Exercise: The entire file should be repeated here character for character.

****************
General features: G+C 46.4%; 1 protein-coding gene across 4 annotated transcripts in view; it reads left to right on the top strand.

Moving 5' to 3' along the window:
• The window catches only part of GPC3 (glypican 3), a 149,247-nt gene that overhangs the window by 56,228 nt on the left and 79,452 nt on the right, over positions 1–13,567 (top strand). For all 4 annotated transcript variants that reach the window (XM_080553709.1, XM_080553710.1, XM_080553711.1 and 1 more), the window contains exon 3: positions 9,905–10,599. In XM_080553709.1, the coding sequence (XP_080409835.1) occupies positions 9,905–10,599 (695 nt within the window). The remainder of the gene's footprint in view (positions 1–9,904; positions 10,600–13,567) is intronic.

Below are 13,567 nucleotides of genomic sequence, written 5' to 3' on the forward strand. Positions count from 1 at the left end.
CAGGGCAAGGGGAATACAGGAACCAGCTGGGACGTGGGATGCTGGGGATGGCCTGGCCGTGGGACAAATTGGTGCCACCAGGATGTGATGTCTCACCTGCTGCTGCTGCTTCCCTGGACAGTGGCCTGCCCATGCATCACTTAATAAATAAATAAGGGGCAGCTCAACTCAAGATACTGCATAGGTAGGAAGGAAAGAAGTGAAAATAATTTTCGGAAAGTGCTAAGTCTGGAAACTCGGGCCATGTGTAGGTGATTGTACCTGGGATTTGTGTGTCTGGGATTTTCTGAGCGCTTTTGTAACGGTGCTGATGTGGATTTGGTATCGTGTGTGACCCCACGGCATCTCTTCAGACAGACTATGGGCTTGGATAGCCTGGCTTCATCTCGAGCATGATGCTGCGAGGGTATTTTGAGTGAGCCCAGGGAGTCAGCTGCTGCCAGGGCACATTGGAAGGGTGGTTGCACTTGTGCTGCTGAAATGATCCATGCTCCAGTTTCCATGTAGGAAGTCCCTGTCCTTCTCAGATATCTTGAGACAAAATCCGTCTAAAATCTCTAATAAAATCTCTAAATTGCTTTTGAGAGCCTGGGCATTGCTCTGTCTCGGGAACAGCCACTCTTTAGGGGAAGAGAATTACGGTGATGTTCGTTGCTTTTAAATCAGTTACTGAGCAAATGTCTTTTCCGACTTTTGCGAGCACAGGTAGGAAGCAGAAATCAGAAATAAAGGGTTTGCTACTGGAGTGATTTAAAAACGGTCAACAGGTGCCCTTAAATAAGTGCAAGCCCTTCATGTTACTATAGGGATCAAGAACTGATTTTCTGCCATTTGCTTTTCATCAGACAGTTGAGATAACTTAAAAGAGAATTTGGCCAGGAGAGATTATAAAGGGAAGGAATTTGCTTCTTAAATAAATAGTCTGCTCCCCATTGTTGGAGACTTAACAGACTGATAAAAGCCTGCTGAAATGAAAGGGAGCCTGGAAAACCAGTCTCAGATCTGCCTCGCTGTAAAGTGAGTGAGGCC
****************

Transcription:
General features: G+C 46.4%; 1 protein-coding gene across 4 annotated transcripts in view; it reads left to right on the top strand.

Moving 5' to 3' along the window:
• The window catches only part of GPC3 (glypican 3), a 149,247-nt gene that overhangs the window by 56,228 nt on the left and 79,452 nt on the right, over positions 1–13,567 (top strand). For all 4 annotated transcript variants that reach the window (XM_080553709.1, XM_080553710.1, XM_080553711.1 and 1 more), the window contains exon 3: positions 9,905–10,599. In XM_080553709.1, the coding sequence (XP_080409835.1) occupies positions 9,905–10,599 (695 nt within the window). The remainder of the gene's footprint in view (positions 1–9,904; positions 10,600–13,567) is intronic.

Below are 13,567 nucleotides of genomic sequence, written 5' to 3' on the forward strand. Positions count from 1 at the left end.
CAGGGCAAGGGGAATACAGGAACCAGCTGGGACGTGGGATGCTGGGGATGGCCTGGCCGTGGGACAAATTGGTGCCACCAGGATGTGATGTCTCACCTGCTGCTGCTGCTTCCCTGGACAGTGGCCTGCCCATGCATCACTTAATAAATAAATAAGGGGCAGCTCAACTCAAGATACTGCATAGGTAGGAAGGAAAGAAGTGAAAATAATTTTCGGAAAGTGCTAAGTCTGGAAACTCGGGCCATGTGTAGGTGATTGTACCTGGGATTTGTGTGTCTGGGATTTTCTGAGCGCTTTTGTAACGGTGCTGATGTGGATTTGGTATCGTGTGTGACCCCACGGCATCTCTTCAGACAGACTATGGGCTTGGATAGCCTGGCTTCATCTCGAGCATGATGCTGCGAGGGTATTTTGAGTGAGCCCAGGGAGTCAGCTGCTGCCAGGGCACATTGGAAGGGTGGTTGCACTTGTGCTGCTGAAATGATCCATGCTCCAGTTTCCATGTAGGAAGTCCCTGTCCTTCTCAGATATCTTGAGACAAAATCCGTCTAAAATCTCTAATAAAATCTCTAAATTGCTTTTGAGAGCCTGGGCATTGCTCTGTCTCGGGAACAGCCACTCTTTAGGGGAAGAGAATTACGGTGATGTTCGTTGCTTTTAAATCAGTTACTGAGCAAATGTCTTTTCCGACTTTTGCGAGCACAGGTAGGAAGCAGAAATCAGAAATAAAGGGTTTGCTACTGGAGTGATTTAAAAACGGTCAACAGGTGCCCTTAAATAAGTGCAAGCCCTTCATGTTACTATAGGGATCAAGAACTGATTTTCTGCCATTTGCTTTTCATCAGACAGTTGAGATAACTTAAAAGAGAATTTGGCCAGGAGAGATTATAAAGGGAAGGAATTTGCTTCTTAAATAAATAGTCTGCTCCCCATTGTTGGAGACTTAACAGACTGATAAAAGCCTGCTGAAATGAAAGGGAGCCTGGAAAACCAGTCTCAGATCTGCCTCGCTGTAAAGTGAGTGAGGCC